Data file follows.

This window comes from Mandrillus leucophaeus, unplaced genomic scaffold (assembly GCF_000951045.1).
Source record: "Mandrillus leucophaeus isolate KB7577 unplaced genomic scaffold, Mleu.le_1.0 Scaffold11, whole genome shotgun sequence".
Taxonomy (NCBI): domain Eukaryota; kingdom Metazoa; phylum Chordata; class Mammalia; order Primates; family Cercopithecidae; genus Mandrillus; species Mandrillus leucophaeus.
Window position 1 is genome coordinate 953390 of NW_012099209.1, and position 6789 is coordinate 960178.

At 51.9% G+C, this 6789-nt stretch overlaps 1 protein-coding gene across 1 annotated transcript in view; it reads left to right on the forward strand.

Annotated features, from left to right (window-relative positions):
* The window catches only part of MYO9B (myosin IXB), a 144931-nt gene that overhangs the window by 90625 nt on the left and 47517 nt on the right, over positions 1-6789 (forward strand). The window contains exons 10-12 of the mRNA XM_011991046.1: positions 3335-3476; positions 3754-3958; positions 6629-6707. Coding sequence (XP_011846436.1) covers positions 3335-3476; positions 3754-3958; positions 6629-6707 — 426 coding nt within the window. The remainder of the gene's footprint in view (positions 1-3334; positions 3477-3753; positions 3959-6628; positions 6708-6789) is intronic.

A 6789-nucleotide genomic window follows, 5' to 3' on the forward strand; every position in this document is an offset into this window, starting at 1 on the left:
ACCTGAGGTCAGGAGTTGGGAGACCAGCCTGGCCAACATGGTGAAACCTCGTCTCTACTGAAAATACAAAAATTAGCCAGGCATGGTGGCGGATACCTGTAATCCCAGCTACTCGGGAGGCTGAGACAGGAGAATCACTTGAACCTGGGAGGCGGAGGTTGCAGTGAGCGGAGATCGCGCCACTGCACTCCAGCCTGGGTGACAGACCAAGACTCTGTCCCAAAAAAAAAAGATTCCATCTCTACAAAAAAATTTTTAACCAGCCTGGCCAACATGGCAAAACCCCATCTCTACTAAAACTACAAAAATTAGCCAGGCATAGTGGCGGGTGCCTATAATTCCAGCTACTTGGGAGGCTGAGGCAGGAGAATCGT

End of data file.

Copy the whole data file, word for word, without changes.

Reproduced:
This window comes from Mandrillus leucophaeus, unplaced genomic scaffold (assembly GCF_000951045.1).
Source record: "Mandrillus leucophaeus isolate KB7577 unplaced genomic scaffold, Mleu.le_1.0 Scaffold11, whole genome shotgun sequence".
Taxonomy (NCBI): domain Eukaryota; kingdom Metazoa; phylum Chordata; class Mammalia; order Primates; family Cercopithecidae; genus Mandrillus; species Mandrillus leucophaeus.
Window position 1 is genome coordinate 953390 of NW_012099209.1, and position 6789 is coordinate 960178.

At 51.9% G+C, this 6789-nt stretch overlaps 1 protein-coding gene across 1 annotated transcript in view; it reads left to right on the forward strand.

Annotated features, from left to right (window-relative positions):
* The window catches only part of MYO9B (myosin IXB), a 144931-nt gene that overhangs the window by 90625 nt on the left and 47517 nt on the right, over positions 1-6789 (forward strand). The window contains exons 10-12 of the mRNA XM_011991046.1: positions 3335-3476; positions 3754-3958; positions 6629-6707. Coding sequence (XP_011846436.1) covers positions 3335-3476; positions 3754-3958; positions 6629-6707 — 426 coding nt within the window. The remainder of the gene's footprint in view (positions 1-3334; positions 3477-3753; positions 3959-6628; positions 6708-6789) is intronic.

A 6789-nucleotide genomic window follows, 5' to 3' on the forward strand; every position in this document is an offset into this window, starting at 1 on the left:
ACCTGAGGTCAGGAGTTGGGAGACCAGCCTGGCCAACATGGTGAAACCTCGTCTCTACTGAAAATACAAAAATTAGCCAGGCATGGTGGCGGATACCTGTAATCCCAGCTACTCGGGAGGCTGAGACAGGAGAATCACTTGAACCTGGGAGGCGGAGGTTGCAGTGAGCGGAGATCGCGCCACTGCACTCCAGCCTGGGTGACAGACCAAGACTCTGTCCCAAAAAAAAAAGATTCCATCTCTACAAAAAAATTTTTAACCAGCCTGGCCAACATGGCAAAACCCCATCTCTACTAAAACTACAAAAATTAGCCAGGCATAGTGGCGGGTGCCTATAATTCCAGCTACTTGGGAGGCTGAGGCAGGAGAATCGT